GAG campaigners took to the Eastgate Mall in Basidlon Town Centre on 8/9/10 March to spread the messages about defending the Dry Street Pastures and saving the Longwood Equestrian Centre from demolition.
Campaigners collected over 1,000 signatures on a new petition as well as the same number of individual comments hung on the group’s “Message Tree”. A GAG spokesperson said “The anger and dismay felt by local Basildon residents at the loss of more green space in the Borough was palpable. Of the hundreds that were spoken to there was hardly anyone who was in favour of developing the land.”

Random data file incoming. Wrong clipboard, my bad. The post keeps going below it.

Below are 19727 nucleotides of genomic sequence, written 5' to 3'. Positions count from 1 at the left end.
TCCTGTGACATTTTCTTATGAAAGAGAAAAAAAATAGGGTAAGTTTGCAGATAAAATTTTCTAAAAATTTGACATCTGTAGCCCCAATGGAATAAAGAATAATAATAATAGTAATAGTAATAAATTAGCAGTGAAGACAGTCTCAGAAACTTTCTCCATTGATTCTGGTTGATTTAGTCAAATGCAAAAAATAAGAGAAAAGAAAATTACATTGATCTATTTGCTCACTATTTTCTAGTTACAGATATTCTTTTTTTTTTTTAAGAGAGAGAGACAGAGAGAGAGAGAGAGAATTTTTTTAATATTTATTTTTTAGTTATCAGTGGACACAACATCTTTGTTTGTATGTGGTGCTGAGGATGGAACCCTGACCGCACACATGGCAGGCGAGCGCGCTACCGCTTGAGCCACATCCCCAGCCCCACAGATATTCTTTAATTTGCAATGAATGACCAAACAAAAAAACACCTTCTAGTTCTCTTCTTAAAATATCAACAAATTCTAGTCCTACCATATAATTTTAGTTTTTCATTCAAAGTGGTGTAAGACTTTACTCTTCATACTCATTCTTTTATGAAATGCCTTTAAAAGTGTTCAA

GAG has also received a letter from a 29-year old (female) who wishes to remain anonymous. It sums up for many people the frustration they feel at the threat of the loss of the Dry Street Pastures. The letter has been slightly edited for content and length.Dear Sir/Madam The Dry Street Area is a luxury of nature that enjoys its peace even when people pass through it and enjoy it. Birds watch you from the hedges, safe knowing that you can’t see them, but it is lovely hearing them chattering away in their environment. As I look across the fields by the Memorial Church to the trees high up on a hill, I feel at peace. You go away calm. The peace there straightaway calms me. Swallows or swifts appeared in September, I recognised their body shape. I have never seen those birds in the wild before, because that is ‘their’ home. The green land at Gloucester Park is not countryside, it is artificial and stuck in the middle of a road. Dry Street woods and fields are natural which I adore. Comparing this again to GloucesterPark, the air there is not too fresh, probably because there isn’t much greenery, just a bit of grass and an outline of trees. People who appreciate life and nature and the countryside treasure Dry Street. That is why, if it is damaged by putting a great amount of houses on, and losing the Equestrian Centre, we as the good of Basildon feel that we have lost the parts of our lives where we can get away from the bad parts of the town’s life. If those houses are put on that land, that peace is lost straight away. I am begging to please keep Dry Street as it is, it is so important to me and many thousands. It is sad that Basildon town does not offer many friendly faces. It is typically stressful, fast-paced, car-orientated and rush, rush, rush. I work in a fast-paced restaurant where it is frowned on by other customers to chat to who you are currently serving at the time. Their faces say it all. When you go into the woods it is magical. I have a favourite contemplation spot and I stood thre recently one Sunday morning and it was perfect. I kept bumping into dog-walkers, walkers, horse riders and a horse and cart, and this is the only untouched, uncontrolled beautiful place of freedom we have. So if all the building takes a lot of the land, nature loses its freedom. More animals will be killed by the new traffic as they don’t know what has arrived and can’t dodge the traffic. It won’t be a place to escape. It will become a new Gloucester Park, an unsafe, really crappy green box to put everyone in. A claustrophobic limited green spot to enclose everyone in. I live near to those new houses, the criminals will find it an easy temptation to wander along to, and take advantage. Basildon is a laughing stock to many other towns, but why not actually show that we have the best green area in Dry Street, and be proud of it, not building on it ? And treasure it and save it. Once that place is dissected, it is gone and nothing can ever replace the totally best ever natural area that it is. Why on earth destroy Basildon’s one bit of decent countryside we have ? I am 29 and for the last two years loved going in there most days. How I regret not treasuring all those years previous to these, going there a lot in the past as well. Anon